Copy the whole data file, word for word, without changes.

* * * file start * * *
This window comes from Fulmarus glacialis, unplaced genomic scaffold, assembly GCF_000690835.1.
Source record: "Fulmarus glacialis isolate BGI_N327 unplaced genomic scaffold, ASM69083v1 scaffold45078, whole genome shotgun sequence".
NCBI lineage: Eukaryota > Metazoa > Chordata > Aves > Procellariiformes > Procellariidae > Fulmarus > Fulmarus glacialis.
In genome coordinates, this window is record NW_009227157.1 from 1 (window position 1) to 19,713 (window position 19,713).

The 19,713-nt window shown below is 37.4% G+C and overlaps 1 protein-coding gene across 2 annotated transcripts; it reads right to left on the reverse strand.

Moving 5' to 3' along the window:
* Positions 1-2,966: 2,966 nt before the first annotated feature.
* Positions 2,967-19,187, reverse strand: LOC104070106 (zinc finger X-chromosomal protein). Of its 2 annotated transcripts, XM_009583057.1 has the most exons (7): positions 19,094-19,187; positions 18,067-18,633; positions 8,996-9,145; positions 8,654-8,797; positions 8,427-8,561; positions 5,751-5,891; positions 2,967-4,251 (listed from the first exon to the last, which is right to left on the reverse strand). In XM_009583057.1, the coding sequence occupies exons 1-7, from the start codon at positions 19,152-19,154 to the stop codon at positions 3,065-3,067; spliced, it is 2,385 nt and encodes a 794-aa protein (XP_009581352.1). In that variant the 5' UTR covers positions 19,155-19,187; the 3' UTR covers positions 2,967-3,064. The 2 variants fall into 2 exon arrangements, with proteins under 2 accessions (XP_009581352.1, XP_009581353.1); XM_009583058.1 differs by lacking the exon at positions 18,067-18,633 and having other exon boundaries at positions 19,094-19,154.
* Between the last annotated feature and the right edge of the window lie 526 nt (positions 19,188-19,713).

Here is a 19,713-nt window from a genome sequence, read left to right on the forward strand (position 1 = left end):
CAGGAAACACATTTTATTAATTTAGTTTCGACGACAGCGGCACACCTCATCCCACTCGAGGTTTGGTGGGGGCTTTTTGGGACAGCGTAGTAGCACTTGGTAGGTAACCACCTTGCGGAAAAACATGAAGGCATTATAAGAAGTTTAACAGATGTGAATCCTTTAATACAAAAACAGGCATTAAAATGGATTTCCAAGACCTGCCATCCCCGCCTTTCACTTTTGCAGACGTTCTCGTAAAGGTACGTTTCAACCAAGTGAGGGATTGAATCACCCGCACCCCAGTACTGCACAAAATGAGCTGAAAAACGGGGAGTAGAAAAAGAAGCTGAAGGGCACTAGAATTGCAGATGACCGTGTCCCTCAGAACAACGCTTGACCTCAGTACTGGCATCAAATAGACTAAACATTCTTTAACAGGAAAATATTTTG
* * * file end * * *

This window comes from Fulmarus glacialis, unplaced genomic scaffold, assembly GCF_000690835.1.
Source record: "Fulmarus glacialis isolate BGI_N327 unplaced genomic scaffold, ASM69083v1 scaffold45078, whole genome shotgun sequence".
NCBI lineage: Eukaryota > Metazoa > Chordata > Aves > Procellariiformes > Procellariidae > Fulmarus > Fulmarus glacialis.
In genome coordinates, this window is record NW_009227157.1 from 1 (window position 1) to 19,713 (window position 19,713).

The 19,713-nt window shown below is 37.4% G+C and overlaps 1 protein-coding gene across 2 annotated transcripts; it reads right to left on the reverse strand.

Moving 5' to 3' along the window:
* Positions 1-2,966: 2,966 nt before the first annotated feature.
* Positions 2,967-19,187, reverse strand: LOC104070106 (zinc finger X-chromosomal protein). Of its 2 annotated transcripts, XM_009583057.1 has the most exons (7): positions 19,094-19,187; positions 18,067-18,633; positions 8,996-9,145; positions 8,654-8,797; positions 8,427-8,561; positions 5,751-5,891; positions 2,967-4,251 (listed from the first exon to the last, which is right to left on the reverse strand). In XM_009583057.1, the coding sequence occupies exons 1-7, from the start codon at positions 19,152-19,154 to the stop codon at positions 3,065-3,067; spliced, it is 2,385 nt and encodes a 794-aa protein (XP_009581352.1). In that variant the 5' UTR covers positions 19,155-19,187; the 3' UTR covers positions 2,967-3,064. The 2 variants fall into 2 exon arrangements, with proteins under 2 accessions (XP_009581352.1, XP_009581353.1); XM_009583058.1 differs by lacking the exon at positions 18,067-18,633 and having other exon boundaries at positions 19,094-19,154.
* Between the last annotated feature and the right edge of the window lie 526 nt (positions 19,188-19,713).

Here is a 19,713-nt window from a genome sequence, read left to right on the forward strand (position 1 = left end):
CAGGAAACACATTTTATTAATTTAGTTTCGACGACAGCGGCACACCTCATCCCACTCGAGGTTTGGTGGGGGCTTTTTGGGACAGCGTAGTAGCACTTGGTAGGTAACCACCTTGCGGAAAAACATGAAGGCATTATAAGAAGTTTAACAGATGTGAATCCTTTAATACAAAAACAGGCATTAAAATGGATTTCCAAGACCTGCCATCCCCGCCTTTCACTTTTGCAGACGTTCTCGTAAAGGTACGTTTCAACCAAGTGAGGGATTGAATCACCCGCACCCCAGTACTGCACAAAATGAGCTGAAAAACGGGGAGTAGAAAAAGAAGCTGAAGGGCACTAGAATTGCAGATGACCGTGTCCCTCAGAACAACGCTTGACCTCAGTACTGGCATCAAATAGACTAAACATTCTTTAACAGGAAAATATTTTG